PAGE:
An open letter to Breaking the Silence

December 21, 2015 20:57
2 minute read.
Rock throwing

Palestinians hurl rocks at IDF soldiers during clashes in Ramallah. (photo credit: REUTERS)


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Dear Breaking the Silence,

I too served as an infantryman in the West Bank, Lebanon, and the Gaza Strip during the disengagement. I too served in Nahal, in what was probably the most left-leaning company in the army at the time, until I finished my operational training.

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I have continued to serve Israel in various capacities, abroad and here in Israel, since my discharge in 2007.

I have read your various posts and “testimonies.”

If you saw someone get hit for “no reason,” why did you not speak out then? If you thought that your actions were immoral why did you not have the intestinal fortitude to report them to your commanders and officers? Why did you wait years to tell stories to audiences abroad? Stories that include a lot of hearsay, jumping to conclusions, lack of knowledge regarding the incidents in question... I could go on, but you get my point. The stories you tell seem to have little basis in the reality that I remember.

I remember being told in every briefing that all civilians were to be treated with respect, that in case of a firefight we were to avoid returning fire if there were civvies in the area. I remember going into Lebanon and running out of food and being told that we were not allowed to touch the food stores in the houses we were in, that rule only being broken after realizing that we wouldn’t make it back to Israel on foot on a starvation diet (I lost between 4-8 kg. that week).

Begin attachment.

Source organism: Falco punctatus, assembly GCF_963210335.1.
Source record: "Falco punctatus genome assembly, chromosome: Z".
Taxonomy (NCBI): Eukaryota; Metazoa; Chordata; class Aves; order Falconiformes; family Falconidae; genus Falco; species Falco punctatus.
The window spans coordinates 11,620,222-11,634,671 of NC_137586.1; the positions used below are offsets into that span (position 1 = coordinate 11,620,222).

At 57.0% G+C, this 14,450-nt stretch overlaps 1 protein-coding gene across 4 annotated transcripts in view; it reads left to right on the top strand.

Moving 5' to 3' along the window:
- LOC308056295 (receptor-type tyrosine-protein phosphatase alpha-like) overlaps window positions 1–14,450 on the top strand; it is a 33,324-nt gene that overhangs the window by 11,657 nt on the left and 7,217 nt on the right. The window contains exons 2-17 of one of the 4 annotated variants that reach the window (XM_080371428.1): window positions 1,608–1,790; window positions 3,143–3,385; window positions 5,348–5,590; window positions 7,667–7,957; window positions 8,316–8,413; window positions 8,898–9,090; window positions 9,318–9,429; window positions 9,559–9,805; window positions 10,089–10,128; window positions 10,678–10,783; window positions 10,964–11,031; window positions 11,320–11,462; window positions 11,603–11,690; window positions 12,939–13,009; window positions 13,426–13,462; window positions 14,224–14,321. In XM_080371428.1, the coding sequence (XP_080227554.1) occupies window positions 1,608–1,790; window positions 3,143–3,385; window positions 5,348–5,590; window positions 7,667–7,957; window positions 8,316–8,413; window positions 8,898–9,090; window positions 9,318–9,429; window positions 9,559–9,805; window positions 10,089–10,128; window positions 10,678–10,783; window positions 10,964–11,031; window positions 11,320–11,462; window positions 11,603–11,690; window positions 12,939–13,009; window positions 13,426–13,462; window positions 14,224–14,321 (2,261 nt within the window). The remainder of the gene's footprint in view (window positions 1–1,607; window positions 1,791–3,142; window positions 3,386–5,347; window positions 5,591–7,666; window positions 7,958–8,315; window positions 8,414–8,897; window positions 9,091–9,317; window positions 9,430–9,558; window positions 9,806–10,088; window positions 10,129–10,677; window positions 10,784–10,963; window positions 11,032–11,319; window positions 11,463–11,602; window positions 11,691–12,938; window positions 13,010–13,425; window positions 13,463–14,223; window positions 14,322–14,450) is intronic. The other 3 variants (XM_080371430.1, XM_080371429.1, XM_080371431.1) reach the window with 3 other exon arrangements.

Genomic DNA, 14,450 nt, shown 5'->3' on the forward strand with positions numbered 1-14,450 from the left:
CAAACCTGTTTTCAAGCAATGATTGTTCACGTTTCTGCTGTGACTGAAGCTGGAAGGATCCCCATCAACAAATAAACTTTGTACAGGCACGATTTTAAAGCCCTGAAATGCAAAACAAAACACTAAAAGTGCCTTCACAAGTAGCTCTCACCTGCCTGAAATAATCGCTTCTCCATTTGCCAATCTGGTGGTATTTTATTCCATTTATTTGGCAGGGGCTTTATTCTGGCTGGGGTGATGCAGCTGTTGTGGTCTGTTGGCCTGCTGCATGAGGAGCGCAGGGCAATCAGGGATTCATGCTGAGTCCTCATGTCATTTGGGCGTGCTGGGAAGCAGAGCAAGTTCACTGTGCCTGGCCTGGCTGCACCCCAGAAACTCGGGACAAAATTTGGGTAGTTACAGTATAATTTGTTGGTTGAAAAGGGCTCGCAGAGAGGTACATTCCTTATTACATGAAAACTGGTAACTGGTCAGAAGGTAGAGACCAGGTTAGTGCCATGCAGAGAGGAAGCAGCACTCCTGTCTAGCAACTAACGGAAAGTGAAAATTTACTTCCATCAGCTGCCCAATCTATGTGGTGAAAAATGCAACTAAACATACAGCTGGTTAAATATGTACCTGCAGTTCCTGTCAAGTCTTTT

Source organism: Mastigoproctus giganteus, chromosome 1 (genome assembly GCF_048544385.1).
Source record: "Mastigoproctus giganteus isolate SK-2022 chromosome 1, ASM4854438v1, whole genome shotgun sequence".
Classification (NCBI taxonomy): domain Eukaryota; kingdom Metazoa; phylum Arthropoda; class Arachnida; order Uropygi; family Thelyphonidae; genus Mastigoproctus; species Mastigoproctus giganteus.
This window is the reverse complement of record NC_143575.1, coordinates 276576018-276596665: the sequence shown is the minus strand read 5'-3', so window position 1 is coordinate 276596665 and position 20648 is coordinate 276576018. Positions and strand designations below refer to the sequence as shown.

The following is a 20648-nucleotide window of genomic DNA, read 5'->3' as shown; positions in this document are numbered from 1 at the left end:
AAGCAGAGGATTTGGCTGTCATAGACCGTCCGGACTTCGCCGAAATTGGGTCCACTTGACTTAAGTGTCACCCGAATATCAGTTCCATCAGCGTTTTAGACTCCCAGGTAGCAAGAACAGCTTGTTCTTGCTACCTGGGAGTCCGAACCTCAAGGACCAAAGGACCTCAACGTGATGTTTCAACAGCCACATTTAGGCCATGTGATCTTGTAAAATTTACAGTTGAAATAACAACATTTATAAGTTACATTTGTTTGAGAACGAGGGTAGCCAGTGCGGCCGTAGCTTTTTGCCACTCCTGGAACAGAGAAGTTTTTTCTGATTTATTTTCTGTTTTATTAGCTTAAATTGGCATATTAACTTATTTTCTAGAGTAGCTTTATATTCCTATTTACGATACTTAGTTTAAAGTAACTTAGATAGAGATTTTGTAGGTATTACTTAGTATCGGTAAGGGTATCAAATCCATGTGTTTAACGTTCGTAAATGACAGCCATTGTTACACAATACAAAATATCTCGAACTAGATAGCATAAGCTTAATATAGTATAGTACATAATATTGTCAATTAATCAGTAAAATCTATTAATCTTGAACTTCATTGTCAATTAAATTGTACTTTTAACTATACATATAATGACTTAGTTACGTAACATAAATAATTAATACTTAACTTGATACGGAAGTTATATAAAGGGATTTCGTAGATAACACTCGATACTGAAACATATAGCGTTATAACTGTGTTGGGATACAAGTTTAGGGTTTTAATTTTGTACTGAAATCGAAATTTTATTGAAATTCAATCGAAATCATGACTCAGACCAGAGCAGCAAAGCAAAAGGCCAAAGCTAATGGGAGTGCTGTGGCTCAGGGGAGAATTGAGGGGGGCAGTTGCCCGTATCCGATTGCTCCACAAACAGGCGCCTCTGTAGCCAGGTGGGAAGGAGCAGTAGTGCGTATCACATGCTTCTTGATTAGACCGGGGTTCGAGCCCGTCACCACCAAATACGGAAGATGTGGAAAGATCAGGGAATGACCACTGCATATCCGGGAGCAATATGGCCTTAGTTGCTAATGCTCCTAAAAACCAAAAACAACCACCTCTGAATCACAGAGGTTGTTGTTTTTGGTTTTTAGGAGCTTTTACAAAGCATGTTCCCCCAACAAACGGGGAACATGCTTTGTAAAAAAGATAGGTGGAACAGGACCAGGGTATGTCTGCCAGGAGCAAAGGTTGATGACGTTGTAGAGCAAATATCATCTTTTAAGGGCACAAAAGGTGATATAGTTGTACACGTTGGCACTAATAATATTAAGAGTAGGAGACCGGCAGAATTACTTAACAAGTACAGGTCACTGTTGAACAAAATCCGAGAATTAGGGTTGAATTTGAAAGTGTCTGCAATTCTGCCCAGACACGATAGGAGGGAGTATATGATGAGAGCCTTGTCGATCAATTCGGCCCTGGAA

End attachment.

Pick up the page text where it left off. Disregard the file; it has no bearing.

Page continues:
I remember officers telling soldiers not to sleep on the beds and mattresses or damage anything unnecessarily – this in houses with tank-shell holes in them. I remember the civilians that we would give food to in Hebron – until we realized that they were carrying out recon on us and that their brothers would throw rocks at us after they left.


Why do you rail against soldiers (your own brothers- in-arms) who carry out missions in extremely complex areas of operation which are 100 percent legal according to international law? There is nothing “Nazi-like” about conducting routine checks at checkpoints for explosives and/or weapons, nor is there anything wrong about setting up mobile checkposts in known “hot areas.” There is certainly nothing wrong about arresting members of terrorist cells in the middle of the night. These are all things done by any sensible military force finding itself in the same situation.

I will tell you why: You are not an organization that seeks to make the IDF a more ethical fighting force.

If you were, you would work with the chain of command to find and punish those who do not uphold the ethics and commands of the IDF, without garnering media attention and demonizing the entire army. You are an organization whose sole purpose is the demonization of Israel in the US and Europe.

I can respect those who disagree with me, but not those who undermine democracy by running to other countries and telling exaggerated stories about us in order to salve their conscience for something they may have done or witnessed when they were young and had no moral backbone.

I too have broken my silence.

The author is an American immigrant working in the Israeli security forces.

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